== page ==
OP-ED: Proliferation of Think Tanks in Western Europe

By: Eric Guo

To the unfamiliar, think tanks are organizations that generate policy-oriented research and advice for policymakers. Regardless of whether the advice is generated in-house or privately by think tanks such as Chatham House or the French Institute of Foreign Relations (IFRI), every government requires policy advice on complex issues, whether they be domestic, economic, or foreign affairs. 

The use of think tanks by European policymakers is arguably different from that in the United States. The primary reason is because European governments often have a built-in class of senior civil servants that are able to generate policy internally who do not have high turnover rates like those in the US. Therefore, think tanks are not as proliferated in Western Europe as they are in the US. However, changes in the political climate necessitated the cooperation of smaller, partisan think tanks with political parties to enhance their agendas, leading to a greater proliferation of think tanks from the 1980s onwards. The change from nationally driven broad-based research institutes to issue-specific think tanks allowed for greater breadth of research and knowledge, becoming more conducive to addressing the interconnected issues of the modern day.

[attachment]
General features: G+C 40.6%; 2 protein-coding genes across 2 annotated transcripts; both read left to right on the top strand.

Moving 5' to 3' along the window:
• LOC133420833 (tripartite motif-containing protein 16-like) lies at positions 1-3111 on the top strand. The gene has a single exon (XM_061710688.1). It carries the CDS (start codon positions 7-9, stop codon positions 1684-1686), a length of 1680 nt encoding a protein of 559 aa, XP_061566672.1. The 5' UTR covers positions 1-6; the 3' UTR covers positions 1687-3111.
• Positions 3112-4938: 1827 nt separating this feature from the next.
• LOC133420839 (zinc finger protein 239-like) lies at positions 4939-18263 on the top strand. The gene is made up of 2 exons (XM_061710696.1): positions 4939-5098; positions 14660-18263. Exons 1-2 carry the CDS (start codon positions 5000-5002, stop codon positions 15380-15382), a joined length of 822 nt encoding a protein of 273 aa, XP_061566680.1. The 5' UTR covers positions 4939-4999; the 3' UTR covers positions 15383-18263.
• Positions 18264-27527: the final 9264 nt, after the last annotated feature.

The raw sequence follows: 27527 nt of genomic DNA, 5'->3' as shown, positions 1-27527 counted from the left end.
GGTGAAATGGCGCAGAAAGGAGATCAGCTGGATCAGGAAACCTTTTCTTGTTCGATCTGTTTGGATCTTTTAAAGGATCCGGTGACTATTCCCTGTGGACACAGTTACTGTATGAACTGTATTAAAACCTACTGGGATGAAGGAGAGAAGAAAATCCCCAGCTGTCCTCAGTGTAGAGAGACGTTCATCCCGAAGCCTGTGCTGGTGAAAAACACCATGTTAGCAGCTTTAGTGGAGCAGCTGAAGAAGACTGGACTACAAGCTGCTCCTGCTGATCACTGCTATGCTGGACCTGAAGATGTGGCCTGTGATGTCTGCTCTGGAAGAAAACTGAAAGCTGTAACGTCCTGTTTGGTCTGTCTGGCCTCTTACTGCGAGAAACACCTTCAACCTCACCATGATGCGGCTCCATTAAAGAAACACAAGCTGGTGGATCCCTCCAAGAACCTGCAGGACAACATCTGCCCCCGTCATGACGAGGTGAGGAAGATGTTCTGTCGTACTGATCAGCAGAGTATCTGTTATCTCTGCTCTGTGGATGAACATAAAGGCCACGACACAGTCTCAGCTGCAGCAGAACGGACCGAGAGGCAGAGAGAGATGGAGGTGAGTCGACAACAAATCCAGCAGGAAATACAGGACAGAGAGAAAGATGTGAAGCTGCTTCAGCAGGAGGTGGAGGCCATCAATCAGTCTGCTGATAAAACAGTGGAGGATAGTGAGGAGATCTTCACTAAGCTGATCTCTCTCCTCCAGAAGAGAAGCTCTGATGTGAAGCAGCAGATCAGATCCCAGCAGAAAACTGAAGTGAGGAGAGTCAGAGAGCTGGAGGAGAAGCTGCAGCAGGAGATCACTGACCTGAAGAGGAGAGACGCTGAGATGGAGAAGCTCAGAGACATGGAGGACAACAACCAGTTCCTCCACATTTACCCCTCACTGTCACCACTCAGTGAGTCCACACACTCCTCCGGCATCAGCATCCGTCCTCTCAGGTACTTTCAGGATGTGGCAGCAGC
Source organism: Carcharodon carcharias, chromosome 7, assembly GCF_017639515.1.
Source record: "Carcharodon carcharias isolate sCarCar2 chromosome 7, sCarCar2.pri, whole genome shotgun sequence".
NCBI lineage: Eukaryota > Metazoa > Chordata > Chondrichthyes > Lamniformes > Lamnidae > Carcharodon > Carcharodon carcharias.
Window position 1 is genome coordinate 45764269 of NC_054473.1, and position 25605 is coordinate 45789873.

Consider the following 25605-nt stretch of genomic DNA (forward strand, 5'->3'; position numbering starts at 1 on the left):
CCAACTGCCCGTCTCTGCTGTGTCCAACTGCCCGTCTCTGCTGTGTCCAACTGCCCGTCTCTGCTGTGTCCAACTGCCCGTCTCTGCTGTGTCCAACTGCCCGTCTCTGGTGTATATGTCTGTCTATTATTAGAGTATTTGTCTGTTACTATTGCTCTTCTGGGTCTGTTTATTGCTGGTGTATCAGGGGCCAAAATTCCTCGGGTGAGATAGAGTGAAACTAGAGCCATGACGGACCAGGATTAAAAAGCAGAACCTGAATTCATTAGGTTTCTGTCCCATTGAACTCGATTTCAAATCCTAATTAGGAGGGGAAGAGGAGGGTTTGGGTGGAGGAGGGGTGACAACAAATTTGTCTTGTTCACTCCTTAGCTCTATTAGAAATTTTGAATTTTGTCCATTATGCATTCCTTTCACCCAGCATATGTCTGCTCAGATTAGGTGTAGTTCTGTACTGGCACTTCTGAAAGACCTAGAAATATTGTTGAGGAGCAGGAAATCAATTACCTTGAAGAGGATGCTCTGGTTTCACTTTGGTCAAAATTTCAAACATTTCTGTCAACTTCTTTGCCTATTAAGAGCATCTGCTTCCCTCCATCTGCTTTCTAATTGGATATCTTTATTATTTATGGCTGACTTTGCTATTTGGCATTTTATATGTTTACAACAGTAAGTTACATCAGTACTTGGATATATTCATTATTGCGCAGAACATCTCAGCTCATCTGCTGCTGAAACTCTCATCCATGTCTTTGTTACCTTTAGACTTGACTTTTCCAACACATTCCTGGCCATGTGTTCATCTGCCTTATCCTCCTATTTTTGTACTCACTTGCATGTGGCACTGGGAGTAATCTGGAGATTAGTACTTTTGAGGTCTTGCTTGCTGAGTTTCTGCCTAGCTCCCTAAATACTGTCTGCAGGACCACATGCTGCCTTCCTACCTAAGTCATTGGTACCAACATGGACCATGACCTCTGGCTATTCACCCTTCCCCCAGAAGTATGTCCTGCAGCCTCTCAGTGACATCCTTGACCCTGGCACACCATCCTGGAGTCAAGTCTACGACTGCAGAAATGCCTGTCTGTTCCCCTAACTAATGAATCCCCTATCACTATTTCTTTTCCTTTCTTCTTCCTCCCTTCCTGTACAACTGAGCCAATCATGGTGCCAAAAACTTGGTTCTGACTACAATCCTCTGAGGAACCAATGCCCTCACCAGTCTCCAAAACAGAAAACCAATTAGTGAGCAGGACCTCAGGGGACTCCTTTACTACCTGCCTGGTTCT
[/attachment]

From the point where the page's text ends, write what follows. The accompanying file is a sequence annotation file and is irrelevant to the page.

With the advent of the internet, a new medium of engagement has emerged. Some think tanks have begun looking to target not just policymakers, but also laymen, with their research. As more people begin to distrust regular news media, there is a rare opportunity for think tanks to fill the void by providing expert knowledge directly to common people. A new type of “virtual” think tank makes use of the internet to publish and disseminate, essentially becoming a think tank without brick and mortar. By doing so, more funding can be directed to research-related activities instead of ordinary expenses. One such example can be found in Polis 180, a grassroots virtual think tank founded at the Hertie School of Government in Berlin, focusing on foreign and European politics for young people. 

In essence, think tanks have an opportunity to depart from obscurity, by working with civil society actors beyond governments. Expert knowledge will never run out of demand, therefore think tanks should consider enlarging their audience to increase impact.